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Disaster shows importance of mutual aid

The power and importance of mutual aid agreements were clearly shown in the response to the Taum Sauk disaster, local emergency officials say.

David Tetrault, director of the St. Francois County Ambulance, said when they arrived on scene to provide assistance, the emergency services were already being stretched handling the five injured people.

“If this had happened during the summer when that campground was full, there is no doubt in my mind there would have been a thousand people hurt or killed,” Tetrault said.

“Their emergency services would have been quickly overwhelmed, any county’s would. That is why we have to have strong mutual aid agreements in place. In a major casualty incident, you’re going to need the help of surrounding counties.”

St. Francois County sent one ambulance crew down to the scene as well as command vehicles and transported three Air Evac employees to the site as well. The air transport service had been asked to provide three helicopters to transport the children of a family whose home was in the path of the 1.5 billion-gallon flood from the Taum Sauk plant, but with visibility down, the emergency air transport service wasn’t able to fly.

Two regular crew members, Robert Kiefer and Dorrinda Barron, and a new employee who was undergoing orientation joined the St. Francois County Ambulance crew.

&#8220It was a good thing they did go,” said Steven Pounds, with St. Francois County Ambulance.

The extra hands allowed them to transport two patients at once. Ordinarily you wouldn’t want to do that, Kiefer explained. You would transport the victims one at a time. But with the extra personnel it was possible to safely transport and keep two patients stable.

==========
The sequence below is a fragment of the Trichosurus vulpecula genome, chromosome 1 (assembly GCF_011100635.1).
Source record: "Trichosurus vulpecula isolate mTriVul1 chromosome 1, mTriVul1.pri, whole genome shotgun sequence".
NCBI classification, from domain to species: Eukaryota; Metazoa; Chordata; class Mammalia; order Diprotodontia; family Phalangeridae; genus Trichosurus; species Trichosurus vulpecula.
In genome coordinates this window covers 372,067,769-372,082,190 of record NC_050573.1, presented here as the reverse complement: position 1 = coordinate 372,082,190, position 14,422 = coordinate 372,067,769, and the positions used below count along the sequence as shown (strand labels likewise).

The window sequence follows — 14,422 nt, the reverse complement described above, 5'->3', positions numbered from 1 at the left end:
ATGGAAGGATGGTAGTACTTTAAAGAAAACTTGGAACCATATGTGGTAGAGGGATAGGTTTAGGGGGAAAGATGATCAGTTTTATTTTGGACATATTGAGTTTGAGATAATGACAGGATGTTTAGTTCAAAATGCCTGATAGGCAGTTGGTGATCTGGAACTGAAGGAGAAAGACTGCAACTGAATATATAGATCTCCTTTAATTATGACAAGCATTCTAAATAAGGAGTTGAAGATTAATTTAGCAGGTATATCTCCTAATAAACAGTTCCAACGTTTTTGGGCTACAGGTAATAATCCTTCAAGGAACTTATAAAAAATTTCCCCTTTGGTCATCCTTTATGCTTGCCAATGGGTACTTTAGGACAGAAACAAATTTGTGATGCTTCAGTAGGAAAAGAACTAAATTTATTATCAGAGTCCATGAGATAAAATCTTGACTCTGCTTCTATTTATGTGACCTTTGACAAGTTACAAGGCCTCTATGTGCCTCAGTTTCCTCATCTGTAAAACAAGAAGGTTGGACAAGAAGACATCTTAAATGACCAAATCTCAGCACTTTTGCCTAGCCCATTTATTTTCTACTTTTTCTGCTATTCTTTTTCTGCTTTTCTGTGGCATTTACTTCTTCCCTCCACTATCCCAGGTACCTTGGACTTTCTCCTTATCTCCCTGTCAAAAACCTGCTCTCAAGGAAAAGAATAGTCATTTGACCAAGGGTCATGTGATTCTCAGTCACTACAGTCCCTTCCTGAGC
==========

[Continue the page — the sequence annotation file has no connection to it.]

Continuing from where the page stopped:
Kiefer could not discuss specifics on the condition of the children, but did say they were hypothermic and in critical condition, which was widely reported already in most media. They were taken to Cardinal Glennon Children’s Hospital.

David Tetrault, director of St. Francois County Ambulance, said one child’s condition has improved to serious and another continues to be serious. One child remains in critical condition.

Kiefer’s crew transported the two older children, who he said were in more serious condition. The 7-month-old baby was transported at a later time, but not by helicopter as reported in the media, he said.

&#8220There wasn’t enough visibility to allow it,” he said.

Tetrault also confirmed that.

Kiefer and Tetrault said you could see the path the floodwaters traveled, and it was an amazing sight.

&#8220Trees were just flattened over a half-mile area where the water traveled,” he said. &#8220The water was over the road 12 to 15 foot.”

&#8220I could only imagine what the people who went through the tsunami suffered,” Tetrault said.

There was a truck washed off one road sitting in a muddy, flattened area. Another trucker, who drives that route frequently, had gone up to the house to see if the family needed help, only to find the house completely gone except for the foundation. He eventually stumbled on the Park Ranger in a cedar tree and he and another firefighter helped get the man down.

Fire Department personnel were able to quickly rescue the rest of the family from the cold, wet conditions.

It was the family of the Park Superintendent whose house was washed away in the sudden flood.

&#8220It was almost completely gone, except for its foundation,” Pounds said.

Seeing that, the emergency personnel all agreed it was miraculous that anyone survived at all.

&#8220I have seen some flooding, but I was awestruck when I saw the damage here,” Kiefer said.

“You could actually see where the water had gone up the hill something like 20 foot,” Tetrault said.

Kiefer and Tetrault had nothing but praise for the efforts taking place at the Ellington Hospital, the Lesterville Fire Department and other emergency services.

&#8220They really did a good job, they put their heart into it,” Tetrault said.

&#8220They are a small hospital, but everyone was working together, they worked their rear-ends off. It was awesome teamwork.”

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